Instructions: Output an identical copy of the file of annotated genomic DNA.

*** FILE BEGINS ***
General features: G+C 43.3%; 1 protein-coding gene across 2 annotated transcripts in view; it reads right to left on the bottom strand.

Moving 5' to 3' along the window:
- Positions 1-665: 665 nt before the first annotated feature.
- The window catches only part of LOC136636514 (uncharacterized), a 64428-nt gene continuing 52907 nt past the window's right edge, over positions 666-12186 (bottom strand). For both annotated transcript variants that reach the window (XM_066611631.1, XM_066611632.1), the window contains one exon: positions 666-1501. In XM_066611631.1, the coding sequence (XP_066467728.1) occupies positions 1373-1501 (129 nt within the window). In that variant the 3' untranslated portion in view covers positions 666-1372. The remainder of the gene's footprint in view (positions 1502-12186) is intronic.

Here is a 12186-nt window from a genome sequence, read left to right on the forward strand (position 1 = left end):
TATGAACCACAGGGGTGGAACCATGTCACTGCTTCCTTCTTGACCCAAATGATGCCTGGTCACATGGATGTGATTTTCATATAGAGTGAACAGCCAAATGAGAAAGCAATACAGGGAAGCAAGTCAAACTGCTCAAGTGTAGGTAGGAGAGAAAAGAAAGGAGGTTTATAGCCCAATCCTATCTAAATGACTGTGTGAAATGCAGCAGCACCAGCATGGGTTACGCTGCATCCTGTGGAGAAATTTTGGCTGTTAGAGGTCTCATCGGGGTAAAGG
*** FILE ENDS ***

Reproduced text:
General features: G+C 43.3%; 1 protein-coding gene across 2 annotated transcripts in view; it reads right to left on the bottom strand.

Moving 5' to 3' along the window:
- Positions 1-665: 665 nt before the first annotated feature.
- The window catches only part of LOC136636514 (uncharacterized), a 64428-nt gene continuing 52907 nt past the window's right edge, over positions 666-12186 (bottom strand). For both annotated transcript variants that reach the window (XM_066611631.1, XM_066611632.1), the window contains one exon: positions 666-1501. In XM_066611631.1, the coding sequence (XP_066467728.1) occupies positions 1373-1501 (129 nt within the window). In that variant the 3' untranslated portion in view covers positions 666-1372. The remainder of the gene's footprint in view (positions 1502-12186) is intronic.

Here is a 12186-nt window from a genome sequence, read left to right on the forward strand (position 1 = left end):
TATGAACCACAGGGGTGGAACCATGTCACTGCTTCCTTCTTGACCCAAATGATGCCTGGTCACATGGATGTGATTTTCATATAGAGTGAACAGCCAAATGAGAAAGCAATACAGGGAAGCAAGTCAAACTGCTCAAGTGTAGGTAGGAGAGAAAAGAAAGGAGGTTTATAGCCCAATCCTATCTAAATGACTGTGTGAAATGCAGCAGCACCAGCATGGGTTACGCTGCATCCTGTGGAGAAATTTTGGCTGTTAGAGGTCTCATCGGGGTAAAGG